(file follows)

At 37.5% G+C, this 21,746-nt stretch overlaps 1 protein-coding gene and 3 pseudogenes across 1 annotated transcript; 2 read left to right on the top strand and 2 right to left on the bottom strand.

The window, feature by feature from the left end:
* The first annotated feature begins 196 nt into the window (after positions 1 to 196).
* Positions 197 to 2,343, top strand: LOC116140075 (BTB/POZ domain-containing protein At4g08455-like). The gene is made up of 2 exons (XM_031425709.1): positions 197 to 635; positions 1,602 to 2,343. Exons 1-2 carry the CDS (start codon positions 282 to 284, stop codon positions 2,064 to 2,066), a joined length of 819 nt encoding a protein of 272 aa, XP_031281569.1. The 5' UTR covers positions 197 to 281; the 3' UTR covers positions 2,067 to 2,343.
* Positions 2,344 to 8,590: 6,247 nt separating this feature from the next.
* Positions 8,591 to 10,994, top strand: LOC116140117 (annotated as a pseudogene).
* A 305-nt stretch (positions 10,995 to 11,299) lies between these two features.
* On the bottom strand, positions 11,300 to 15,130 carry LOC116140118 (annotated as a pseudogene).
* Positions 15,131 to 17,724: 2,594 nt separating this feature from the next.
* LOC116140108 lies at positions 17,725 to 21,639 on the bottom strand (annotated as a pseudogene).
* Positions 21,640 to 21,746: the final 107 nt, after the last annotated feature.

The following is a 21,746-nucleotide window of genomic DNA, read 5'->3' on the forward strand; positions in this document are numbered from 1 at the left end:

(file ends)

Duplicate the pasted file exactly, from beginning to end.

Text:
At 37.5% G+C, this 21,746-nt stretch overlaps 1 protein-coding gene and 3 pseudogenes across 1 annotated transcript; 2 read left to right on the top strand and 2 right to left on the bottom strand.

The window, feature by feature from the left end:
* The first annotated feature begins 196 nt into the window (after positions 1 to 196).
* Positions 197 to 2,343, top strand: LOC116140075 (BTB/POZ domain-containing protein At4g08455-like). The gene is made up of 2 exons (XM_031425709.1): positions 197 to 635; positions 1,602 to 2,343. Exons 1-2 carry the CDS (start codon positions 282 to 284, stop codon positions 2,064 to 2,066), a joined length of 819 nt encoding a protein of 272 aa, XP_031281569.1. The 5' UTR covers positions 197 to 281; the 3' UTR covers positions 2,067 to 2,343.
* Positions 2,344 to 8,590: 6,247 nt separating this feature from the next.
* Positions 8,591 to 10,994, top strand: LOC116140117 (annotated as a pseudogene).
* A 305-nt stretch (positions 10,995 to 11,299) lies between these two features.
* On the bottom strand, positions 11,300 to 15,130 carry LOC116140118 (annotated as a pseudogene).
* Positions 15,131 to 17,724: 2,594 nt separating this feature from the next.
* LOC116140108 lies at positions 17,725 to 21,639 on the bottom strand (annotated as a pseudogene).
* Positions 21,640 to 21,746: the final 107 nt, after the last annotated feature.

The following is a 21,746-nucleotide window of genomic DNA, read 5'->3' on the forward strand; positions in this document are numbered from 1 at the left end: